* Research reactors: There are "at least 130 research reactors fueled with HEU in more than forty countries" (NT p. 82). Most were provided by the US and the USSR under the 'Atoms for Peace' program; they are found in countries like Iran, Pakistan, Jamaica, and the states from the former Soviet Union; between them, they have about 15,000 kg. of nuclear material. As of the spring of 2004, fissile materials had been removed from six of these plants. The pace here has picked up: three of those reactors were dealt with in the last year. However, at three sites per year, it would take about 31 years to remove fissile material from all of these sites. One reason things are going so slowly might be that we are charging countries $5,000 a kilogram to give us back their uranium. This policy was instituted in 1996, but it would certainly seem to be one of the things that 9/11 ought to have changed.
* Treaties: As I noted last month, the Bush administration, which is currently negotiating a Fissile Material Cut-Off Treaty, which would ban the production of highly enriched uranium and plutonium by any country, including Iran, Pakistan, and North Korea, has decided to oppose the inclusion of any verification procedures in the treaty. Its stated reason: "Administration officials, who have showed skepticism in the past about the effectiveness of international weapons inspections, said they made the decision after concluding that such a system would cost too much, would require overly intrusive inspections and would not guarantee compliance with the treaty. They declined, however, to explain in detail how they believed U.S. security would be harmed by creating a plan to monitor the treaty."
It is, of course, true that inspections mechanisms will not guarantee compliance with the treaty. Nothing short of a promise from God would do that. But there's a lot of room between procedures that don't guarantee compliance and procedures that are completely useless, let alone harmful. Had the administration tried and failed to negotiate a useful set of enforcement procedures, that would be one thing. But to announce their opposition in advance of any such effort is very hard to understand. As for the claim that such procedures would be "too expensive", I think it all depends on how important one thinks it is to try to prevent countries like North Korea, Pakistan, and Iran from producing any more fissile material than they already have. For my part, I think it's very important, and as a taxpayer, I would want to see exactly how much I was being asked to shell out before just dismissing the idea. I would have thought that the Bush administration, which does not want "the smoking gun to appear in the form of a mushroom cloud", would have agreed. Apparently not. But then, they didn't even bother to guard known nuclear facilities in Iraq after the invasion, so I suppose they must have been talking about some other sort of mushroom cloud.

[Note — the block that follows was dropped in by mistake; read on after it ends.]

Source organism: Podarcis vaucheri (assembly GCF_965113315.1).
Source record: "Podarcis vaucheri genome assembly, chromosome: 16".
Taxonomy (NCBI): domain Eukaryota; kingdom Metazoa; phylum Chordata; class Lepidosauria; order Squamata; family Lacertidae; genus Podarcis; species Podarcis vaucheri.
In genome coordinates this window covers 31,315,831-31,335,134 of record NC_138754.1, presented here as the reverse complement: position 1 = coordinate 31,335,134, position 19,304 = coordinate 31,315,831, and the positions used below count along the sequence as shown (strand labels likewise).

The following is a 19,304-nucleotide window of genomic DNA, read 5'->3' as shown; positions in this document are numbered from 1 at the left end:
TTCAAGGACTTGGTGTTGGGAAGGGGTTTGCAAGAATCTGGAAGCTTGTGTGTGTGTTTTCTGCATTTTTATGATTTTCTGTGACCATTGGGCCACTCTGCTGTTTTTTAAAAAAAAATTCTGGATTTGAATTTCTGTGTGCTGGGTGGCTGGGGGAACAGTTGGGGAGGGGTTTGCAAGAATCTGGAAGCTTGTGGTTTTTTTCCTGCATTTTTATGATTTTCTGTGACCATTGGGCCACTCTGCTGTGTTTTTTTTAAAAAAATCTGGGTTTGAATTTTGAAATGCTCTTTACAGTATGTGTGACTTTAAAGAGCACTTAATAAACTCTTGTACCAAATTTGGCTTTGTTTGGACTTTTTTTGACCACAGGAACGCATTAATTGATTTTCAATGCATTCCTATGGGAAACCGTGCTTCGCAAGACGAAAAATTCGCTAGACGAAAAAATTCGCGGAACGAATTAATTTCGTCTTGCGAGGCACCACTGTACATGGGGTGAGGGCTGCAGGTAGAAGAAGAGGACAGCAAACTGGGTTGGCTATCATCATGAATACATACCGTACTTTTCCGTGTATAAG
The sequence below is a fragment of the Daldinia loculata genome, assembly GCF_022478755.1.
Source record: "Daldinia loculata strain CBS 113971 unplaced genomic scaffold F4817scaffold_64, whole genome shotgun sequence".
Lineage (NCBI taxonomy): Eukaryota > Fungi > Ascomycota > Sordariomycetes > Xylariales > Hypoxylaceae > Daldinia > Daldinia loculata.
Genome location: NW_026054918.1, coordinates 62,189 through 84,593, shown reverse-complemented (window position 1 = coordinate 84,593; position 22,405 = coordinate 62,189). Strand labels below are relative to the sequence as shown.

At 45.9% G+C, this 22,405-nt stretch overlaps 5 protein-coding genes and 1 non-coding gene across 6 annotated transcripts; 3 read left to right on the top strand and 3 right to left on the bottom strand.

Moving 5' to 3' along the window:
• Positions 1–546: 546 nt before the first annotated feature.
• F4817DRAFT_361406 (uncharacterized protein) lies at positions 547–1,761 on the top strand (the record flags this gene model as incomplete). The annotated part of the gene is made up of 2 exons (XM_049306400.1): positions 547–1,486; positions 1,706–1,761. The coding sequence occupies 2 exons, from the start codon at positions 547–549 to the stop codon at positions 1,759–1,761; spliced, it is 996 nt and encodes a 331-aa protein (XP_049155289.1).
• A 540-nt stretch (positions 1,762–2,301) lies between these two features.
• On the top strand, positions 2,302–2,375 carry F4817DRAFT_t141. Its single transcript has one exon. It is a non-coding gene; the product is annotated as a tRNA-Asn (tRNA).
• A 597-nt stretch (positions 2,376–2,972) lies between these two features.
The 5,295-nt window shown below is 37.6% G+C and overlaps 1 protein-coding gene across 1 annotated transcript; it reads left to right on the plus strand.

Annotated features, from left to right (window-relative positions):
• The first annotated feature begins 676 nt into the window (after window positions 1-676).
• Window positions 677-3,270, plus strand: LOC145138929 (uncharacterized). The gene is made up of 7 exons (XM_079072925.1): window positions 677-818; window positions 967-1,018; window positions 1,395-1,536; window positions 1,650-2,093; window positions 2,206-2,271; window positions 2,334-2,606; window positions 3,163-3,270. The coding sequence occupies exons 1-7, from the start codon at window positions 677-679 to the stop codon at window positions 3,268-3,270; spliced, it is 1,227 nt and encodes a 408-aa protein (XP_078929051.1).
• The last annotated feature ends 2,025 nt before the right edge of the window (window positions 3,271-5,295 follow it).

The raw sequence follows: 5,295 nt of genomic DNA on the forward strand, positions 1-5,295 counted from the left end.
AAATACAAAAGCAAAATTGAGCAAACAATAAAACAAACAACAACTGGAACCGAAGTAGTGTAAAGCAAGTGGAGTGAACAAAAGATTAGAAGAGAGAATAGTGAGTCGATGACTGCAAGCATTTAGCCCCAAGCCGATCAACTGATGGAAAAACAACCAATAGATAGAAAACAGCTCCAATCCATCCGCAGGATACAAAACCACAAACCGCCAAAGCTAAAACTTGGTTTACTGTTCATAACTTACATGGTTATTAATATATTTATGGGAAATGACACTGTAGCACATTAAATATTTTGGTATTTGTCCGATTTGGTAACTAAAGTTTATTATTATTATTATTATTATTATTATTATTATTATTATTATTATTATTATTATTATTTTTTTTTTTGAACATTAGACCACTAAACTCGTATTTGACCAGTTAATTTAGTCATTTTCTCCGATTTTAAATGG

The bottom line: Last week, Dick Cheney warned us that if we make "the wrong choice" on November 2, not only might we "get hit again," but we might "fall back into the pre-9/11 mind-set". On the absolutely crucial issue of keeping nuclear weapons and fissile material out of the hands of terrorists, however, it is hard to see how the Bush administration's "way of thinking" has changed at all since 9/11. They have not appreciably accelerated the process of securing loose nukes in Russia and elsewhere, and three years after 9/11, this task will not be completed in the foreseeable future. Moreover, nothing about their record suggests that they see the existence of tons of unsecured fissile materials rattling around without anything like adequate security as a particularly urgent problem. Insofar as the Bush administration can be said to have a policy on North Korea, it has left us much less safe than we were before, and there is no prospect of any improvement on the horizon. Nor does the Bush administration seem to regard North Korea's development of nuclear weapons as a particularly pressing problem. We can debate whether Libya's abandonment of its nuclear weapons program is due to years of diplomacy, the example of Iraq, or a combination of the two, but I think it's hard to argue that as far as nuclear proliferation is concerned, the Bush administration has on balance made us safer. The Bush administration's record on nuclear non-proliferation is, to my mind, completely unacceptable, especially after 9/11; and it is one more reason why I cannot imagine voting for Bush.
Note on sources: I have abbreviated the following sources rather than linking to them, since they are a book (NT) and two huge reports in pdf (CNWM, SB.)
NT: Graham Allison: Nuclear Terrorism: The Ultimate Preventable Catastrophe
CNWM: Matthew Bunn, Anthony Weir, John Holdren: Controlling Nuclear Warheads and Materials
SB: Matthew Bunn and Anthony Weir, Securing the Bomb
John Kerry's proposals on these issues can be found here.